About Maximapedia

Credi, Lorenzo Di

CREDI, LORENZO DI (1459-1537), Italian artist, whose surname was Barducci, was born at Florence. He was the least gifted of three artists who began life as journeymen with Andrea del Verrocchio. Though he was the companion and friend of Leonardo da Vinci and Perugino, and closely allied in style to both, he had neither the genius of the one nor the facility of the other. We admire in Da Vinci's heads a heavenly contentment and smile, in his technical execution great gloss and smoothness of finish. Credi's faces disclose a smiling beatitude; his pigments have the polish of enamel. But Da Vinci imparted life to his creations and modulation to his colours, and these are qualities which hardly existed in Credi. Perugino displayed a well-known form of tenderness in heads, moulded on the models of the old Umbrian school. Peculiarities of movement and attitude become stereotyped in his compositions; but when put on his mettle, he could still exhibit power, passion, pathos. Credi often repeated himself in Perugino's way; but being of a pious and resigned spirit, he generally embodied in his pictures a feeling which is yielding and gentle to the verge of coldness. Credi had a respectable local practice at Florence. He was consulted on most occasions when the opinion of his profession was required on public grounds, e.g. in 1491 as to the fronting, and in 1498 as to the lantern of the Florentine cathedral, in 1504 as to the place due to Michelangelo's "David." He never painted frescoes; at rare intervals only he produced large ecclesiastical pictures. The greater part of his time was spent on easel pieces, upon which he expended minute and patient labour. But he worked with such industry that numbers of his Madonnas exist in European galleries. The best of his altar-pieces is that which represents the Virgin and Child with Saints in the cathedral of Pistoia. A fine example of his easel rounds is in the gallery of Mainz. Credi rivalled Fra Bartolommeo in his attachment to Savonarola; but he felt no inclination for the retirement of a monastery. Still, in his old age, and after he had outlived the perils of the siege of Florence (1527), he withdrew on an annuity into the hospital of Santa Maria Nuova, where he died. The National Gallery, London, has two pictures of the Virgin and Child by him.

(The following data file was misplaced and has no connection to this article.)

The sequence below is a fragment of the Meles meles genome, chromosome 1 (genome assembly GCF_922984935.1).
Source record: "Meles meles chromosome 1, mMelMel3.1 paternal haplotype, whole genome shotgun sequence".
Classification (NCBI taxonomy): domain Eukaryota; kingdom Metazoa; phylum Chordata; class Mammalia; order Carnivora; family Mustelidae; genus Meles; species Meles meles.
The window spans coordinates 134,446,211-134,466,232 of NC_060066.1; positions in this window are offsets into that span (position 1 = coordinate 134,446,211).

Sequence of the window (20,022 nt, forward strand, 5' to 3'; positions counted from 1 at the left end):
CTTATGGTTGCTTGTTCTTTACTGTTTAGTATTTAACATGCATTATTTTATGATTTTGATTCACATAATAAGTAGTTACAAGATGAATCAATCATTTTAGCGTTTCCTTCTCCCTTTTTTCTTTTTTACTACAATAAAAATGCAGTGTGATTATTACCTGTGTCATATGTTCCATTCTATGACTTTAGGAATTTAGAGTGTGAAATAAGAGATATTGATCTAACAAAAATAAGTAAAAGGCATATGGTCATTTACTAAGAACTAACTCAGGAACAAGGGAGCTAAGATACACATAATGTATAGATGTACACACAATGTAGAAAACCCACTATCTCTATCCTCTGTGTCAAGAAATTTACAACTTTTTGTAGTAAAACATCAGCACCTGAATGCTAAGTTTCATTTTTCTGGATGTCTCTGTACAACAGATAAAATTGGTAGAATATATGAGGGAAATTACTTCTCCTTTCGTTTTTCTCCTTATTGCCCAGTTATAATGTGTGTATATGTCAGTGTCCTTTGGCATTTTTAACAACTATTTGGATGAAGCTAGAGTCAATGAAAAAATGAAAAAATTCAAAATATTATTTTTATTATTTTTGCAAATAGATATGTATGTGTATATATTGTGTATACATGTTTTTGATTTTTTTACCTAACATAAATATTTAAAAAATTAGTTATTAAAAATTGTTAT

Note - this article incorporates content from Encyclopaedia Britannica, Eleventh Edition, (1910-1911)

Privacy Policy | Cookie Policy | GDPR